I would want to answer this question by pointing towards the way in which this excellent book is actually in part an elegy. An elegy is a term that is used to mean a kind of funeral song or poem that praises a dead person. This suggests that this text is actually rather ambiguous in terms of its mood. It praises the Kiowa and their pride, fighting abilities and sense of freedom. However, at the same time the text also grieves about the way in which their religion has been assaulted and their culture has been lost. This ambivalence also could be said to impact the attitude or mood of this text. There are certainly numerous images of light and life and descriptions of nature that capture a joyful spirit, however, there are also images of darkness and death such as the dark mist, and the cemetery, that create a much more sombre and sad mood. Consider the following excerpt as an example of how the text creates this ambivalent mood:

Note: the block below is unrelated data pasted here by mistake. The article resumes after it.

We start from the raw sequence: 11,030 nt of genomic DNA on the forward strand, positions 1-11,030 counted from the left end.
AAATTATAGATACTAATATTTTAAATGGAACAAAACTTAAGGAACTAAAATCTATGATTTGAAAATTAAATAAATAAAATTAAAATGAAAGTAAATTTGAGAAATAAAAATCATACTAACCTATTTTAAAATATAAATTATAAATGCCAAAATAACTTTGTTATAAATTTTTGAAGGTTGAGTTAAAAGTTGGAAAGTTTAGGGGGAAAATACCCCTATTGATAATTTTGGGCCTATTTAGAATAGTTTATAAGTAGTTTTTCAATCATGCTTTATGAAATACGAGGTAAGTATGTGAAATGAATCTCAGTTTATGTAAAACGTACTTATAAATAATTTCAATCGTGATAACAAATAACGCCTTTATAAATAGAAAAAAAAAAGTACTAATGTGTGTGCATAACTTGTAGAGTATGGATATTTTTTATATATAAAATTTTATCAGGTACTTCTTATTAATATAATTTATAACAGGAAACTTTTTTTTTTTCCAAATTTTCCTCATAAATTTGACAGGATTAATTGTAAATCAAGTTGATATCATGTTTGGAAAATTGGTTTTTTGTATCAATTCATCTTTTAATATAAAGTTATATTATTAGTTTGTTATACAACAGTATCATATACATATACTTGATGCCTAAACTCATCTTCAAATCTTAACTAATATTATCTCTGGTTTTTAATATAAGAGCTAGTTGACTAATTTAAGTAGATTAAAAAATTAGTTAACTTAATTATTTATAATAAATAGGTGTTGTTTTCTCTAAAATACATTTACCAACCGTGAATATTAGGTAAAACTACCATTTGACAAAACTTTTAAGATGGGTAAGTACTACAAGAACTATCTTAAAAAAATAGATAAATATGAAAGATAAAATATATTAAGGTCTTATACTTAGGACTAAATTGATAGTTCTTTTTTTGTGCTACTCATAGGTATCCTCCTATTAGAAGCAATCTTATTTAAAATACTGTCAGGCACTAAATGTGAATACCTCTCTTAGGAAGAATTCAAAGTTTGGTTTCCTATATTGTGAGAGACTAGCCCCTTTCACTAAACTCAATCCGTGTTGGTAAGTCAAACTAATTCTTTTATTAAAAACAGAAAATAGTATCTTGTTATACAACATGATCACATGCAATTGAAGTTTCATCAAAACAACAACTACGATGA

The long yellow grass on the mountain shone in the bright light, and a scissortail hied above the land. There, where it ought to be, at the end of a long and legendary way, was my grandmother's grave. Here and there on the dark stones were ancestral names. Looking back once, I saw the mountain and came away.
Note the way that the setting of the narrator's grandmother's grave and the other "ancestral names" that adorn the "dark stones" are coupled with the "bright light" that lights up the "yellow grass." The mood might therefore be described as being bittersweet as there is both joy and sadness present in the text.